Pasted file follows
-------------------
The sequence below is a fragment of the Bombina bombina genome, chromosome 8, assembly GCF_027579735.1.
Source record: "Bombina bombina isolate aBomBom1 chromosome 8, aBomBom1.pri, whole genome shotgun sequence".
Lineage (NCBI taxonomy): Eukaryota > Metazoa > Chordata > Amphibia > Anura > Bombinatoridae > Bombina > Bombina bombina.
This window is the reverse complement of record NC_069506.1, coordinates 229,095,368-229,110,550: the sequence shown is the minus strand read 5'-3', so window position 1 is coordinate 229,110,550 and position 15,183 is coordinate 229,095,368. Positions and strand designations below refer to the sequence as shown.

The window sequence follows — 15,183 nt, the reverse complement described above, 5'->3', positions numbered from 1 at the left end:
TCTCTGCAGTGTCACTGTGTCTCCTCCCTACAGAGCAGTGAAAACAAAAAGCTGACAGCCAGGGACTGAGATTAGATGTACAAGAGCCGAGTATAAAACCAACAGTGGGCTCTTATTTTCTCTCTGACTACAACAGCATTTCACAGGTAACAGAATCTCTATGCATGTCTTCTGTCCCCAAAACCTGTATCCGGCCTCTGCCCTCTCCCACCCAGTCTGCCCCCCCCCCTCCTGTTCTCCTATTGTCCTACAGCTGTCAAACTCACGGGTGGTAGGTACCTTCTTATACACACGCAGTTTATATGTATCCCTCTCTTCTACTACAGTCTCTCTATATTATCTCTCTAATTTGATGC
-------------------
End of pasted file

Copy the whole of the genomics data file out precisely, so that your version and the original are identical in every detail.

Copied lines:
The sequence below is a fragment of the Bombina bombina genome, chromosome 8, assembly GCF_027579735.1.
Source record: "Bombina bombina isolate aBomBom1 chromosome 8, aBomBom1.pri, whole genome shotgun sequence".
Lineage (NCBI taxonomy): Eukaryota > Metazoa > Chordata > Amphibia > Anura > Bombinatoridae > Bombina > Bombina bombina.
This window is the reverse complement of record NC_069506.1, coordinates 229,095,368-229,110,550: the sequence shown is the minus strand read 5'-3', so window position 1 is coordinate 229,110,550 and position 15,183 is coordinate 229,095,368. Positions and strand designations below refer to the sequence as shown.

The window sequence follows — 15,183 nt, the reverse complement described above, 5'->3', positions numbered from 1 at the left end:
TCTCTGCAGTGTCACTGTGTCTCCTCCCTACAGAGCAGTGAAAACAAAAAGCTGACAGCCAGGGACTGAGATTAGATGTACAAGAGCCGAGTATAAAACCAACAGTGGGCTCTTATTTTCTCTCTGACTACAACAGCATTTCACAGGTAACAGAATCTCTATGCATGTCTTCTGTCCCCAAAACCTGTATCCGGCCTCTGCCCTCTCCCACCCAGTCTGCCCCCCCCCCTCCTGTTCTCCTATTGTCCTACAGCTGTCAAACTCACGGGTGGTAGGTACCTTCTTATACACACGCAGTTTATATGTATCCCTCTCTTCTACTACAGTCTCTCTATATTATCTCTCTAATTTGATGC